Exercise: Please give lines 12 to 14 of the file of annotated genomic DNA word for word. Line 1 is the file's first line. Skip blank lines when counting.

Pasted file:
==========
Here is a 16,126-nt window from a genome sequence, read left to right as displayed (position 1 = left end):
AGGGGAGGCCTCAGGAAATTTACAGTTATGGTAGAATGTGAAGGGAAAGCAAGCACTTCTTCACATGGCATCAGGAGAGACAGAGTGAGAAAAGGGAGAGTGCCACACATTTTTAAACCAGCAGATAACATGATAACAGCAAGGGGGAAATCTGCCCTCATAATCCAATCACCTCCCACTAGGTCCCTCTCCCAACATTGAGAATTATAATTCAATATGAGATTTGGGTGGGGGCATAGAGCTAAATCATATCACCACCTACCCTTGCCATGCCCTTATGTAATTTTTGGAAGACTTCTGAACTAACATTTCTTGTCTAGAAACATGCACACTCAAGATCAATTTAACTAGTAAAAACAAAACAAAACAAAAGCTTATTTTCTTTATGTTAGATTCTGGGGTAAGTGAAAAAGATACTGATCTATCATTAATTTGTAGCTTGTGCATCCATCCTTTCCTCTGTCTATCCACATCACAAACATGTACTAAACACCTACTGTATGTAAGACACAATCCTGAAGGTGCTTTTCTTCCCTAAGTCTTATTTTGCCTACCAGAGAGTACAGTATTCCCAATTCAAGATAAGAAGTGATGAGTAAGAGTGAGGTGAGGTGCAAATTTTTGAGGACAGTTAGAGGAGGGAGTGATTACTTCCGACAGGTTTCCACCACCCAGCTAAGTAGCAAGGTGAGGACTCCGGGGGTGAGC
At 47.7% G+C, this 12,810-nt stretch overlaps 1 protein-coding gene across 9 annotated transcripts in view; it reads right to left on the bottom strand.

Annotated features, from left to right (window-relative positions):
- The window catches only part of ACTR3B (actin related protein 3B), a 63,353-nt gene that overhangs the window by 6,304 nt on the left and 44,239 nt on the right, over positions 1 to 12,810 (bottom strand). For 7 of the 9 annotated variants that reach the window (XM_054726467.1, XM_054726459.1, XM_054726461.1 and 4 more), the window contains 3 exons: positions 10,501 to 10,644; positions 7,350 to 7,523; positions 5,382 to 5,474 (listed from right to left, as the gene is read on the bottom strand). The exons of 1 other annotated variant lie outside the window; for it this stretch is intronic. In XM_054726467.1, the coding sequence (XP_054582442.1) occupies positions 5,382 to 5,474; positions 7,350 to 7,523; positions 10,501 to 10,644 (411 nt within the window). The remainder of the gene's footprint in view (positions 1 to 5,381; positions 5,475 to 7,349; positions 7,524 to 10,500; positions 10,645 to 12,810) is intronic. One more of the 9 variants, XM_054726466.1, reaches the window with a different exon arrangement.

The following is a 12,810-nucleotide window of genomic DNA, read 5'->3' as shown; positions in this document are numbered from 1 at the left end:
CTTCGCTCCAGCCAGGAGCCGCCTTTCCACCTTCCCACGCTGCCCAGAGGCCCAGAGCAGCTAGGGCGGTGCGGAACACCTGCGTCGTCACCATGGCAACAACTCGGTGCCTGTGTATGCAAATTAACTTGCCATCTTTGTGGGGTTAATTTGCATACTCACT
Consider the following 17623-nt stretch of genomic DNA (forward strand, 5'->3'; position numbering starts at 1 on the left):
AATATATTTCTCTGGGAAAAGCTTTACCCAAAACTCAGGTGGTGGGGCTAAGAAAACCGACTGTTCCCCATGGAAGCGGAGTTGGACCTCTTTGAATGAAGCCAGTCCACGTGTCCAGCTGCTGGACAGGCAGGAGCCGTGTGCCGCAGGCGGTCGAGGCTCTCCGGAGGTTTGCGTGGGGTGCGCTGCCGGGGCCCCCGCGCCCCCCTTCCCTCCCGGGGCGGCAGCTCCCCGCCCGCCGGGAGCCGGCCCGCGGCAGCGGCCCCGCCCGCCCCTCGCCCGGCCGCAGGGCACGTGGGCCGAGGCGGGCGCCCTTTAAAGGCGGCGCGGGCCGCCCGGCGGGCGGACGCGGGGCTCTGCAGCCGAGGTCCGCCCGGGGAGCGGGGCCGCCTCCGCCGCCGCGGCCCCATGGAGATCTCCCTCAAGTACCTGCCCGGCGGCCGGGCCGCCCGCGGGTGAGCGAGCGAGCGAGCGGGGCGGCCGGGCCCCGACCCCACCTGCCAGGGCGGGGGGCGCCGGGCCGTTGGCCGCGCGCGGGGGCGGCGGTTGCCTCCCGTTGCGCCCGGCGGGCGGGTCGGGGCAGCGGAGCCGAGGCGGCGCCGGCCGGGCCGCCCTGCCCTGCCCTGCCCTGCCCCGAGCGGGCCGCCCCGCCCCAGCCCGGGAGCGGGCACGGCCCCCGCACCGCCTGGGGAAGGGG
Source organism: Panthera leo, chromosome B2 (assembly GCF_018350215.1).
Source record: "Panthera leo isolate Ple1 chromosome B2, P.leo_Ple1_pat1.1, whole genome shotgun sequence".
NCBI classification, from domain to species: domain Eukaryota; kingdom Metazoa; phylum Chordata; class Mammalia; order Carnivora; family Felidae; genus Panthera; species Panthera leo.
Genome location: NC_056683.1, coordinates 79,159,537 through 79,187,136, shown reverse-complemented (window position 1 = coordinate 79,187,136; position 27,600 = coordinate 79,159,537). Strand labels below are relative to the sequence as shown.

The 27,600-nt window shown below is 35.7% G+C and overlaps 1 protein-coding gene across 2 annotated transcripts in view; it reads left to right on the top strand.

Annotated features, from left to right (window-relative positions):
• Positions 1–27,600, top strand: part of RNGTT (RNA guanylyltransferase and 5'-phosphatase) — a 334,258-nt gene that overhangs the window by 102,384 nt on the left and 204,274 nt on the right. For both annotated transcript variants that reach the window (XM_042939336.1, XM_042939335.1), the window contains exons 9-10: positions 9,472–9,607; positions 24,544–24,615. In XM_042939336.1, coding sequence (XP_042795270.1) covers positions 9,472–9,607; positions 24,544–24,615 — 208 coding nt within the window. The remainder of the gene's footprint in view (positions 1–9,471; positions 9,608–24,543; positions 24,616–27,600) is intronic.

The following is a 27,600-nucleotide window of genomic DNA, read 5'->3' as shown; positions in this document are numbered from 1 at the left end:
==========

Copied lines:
NCBI classification, from domain to species: domain Eukaryota; kingdom Metazoa; phylum Chordata; class Mammalia; order Carnivora; family Felidae; genus Panthera; species Panthera leo.
Genome location: NC_056683.1, coordinates 79,159,537 through 79,187,136, shown reverse-complemented (window position 1 = coordinate 79,187,136; position 27,600 = coordinate 79,159,537). Strand labels below are relative to the sequence as shown.

The 27,600-nt window shown below is 35.7% G+C and overlaps 1 protein-coding gene across 2 annotated transcripts in view; it reads left to right on the top strand.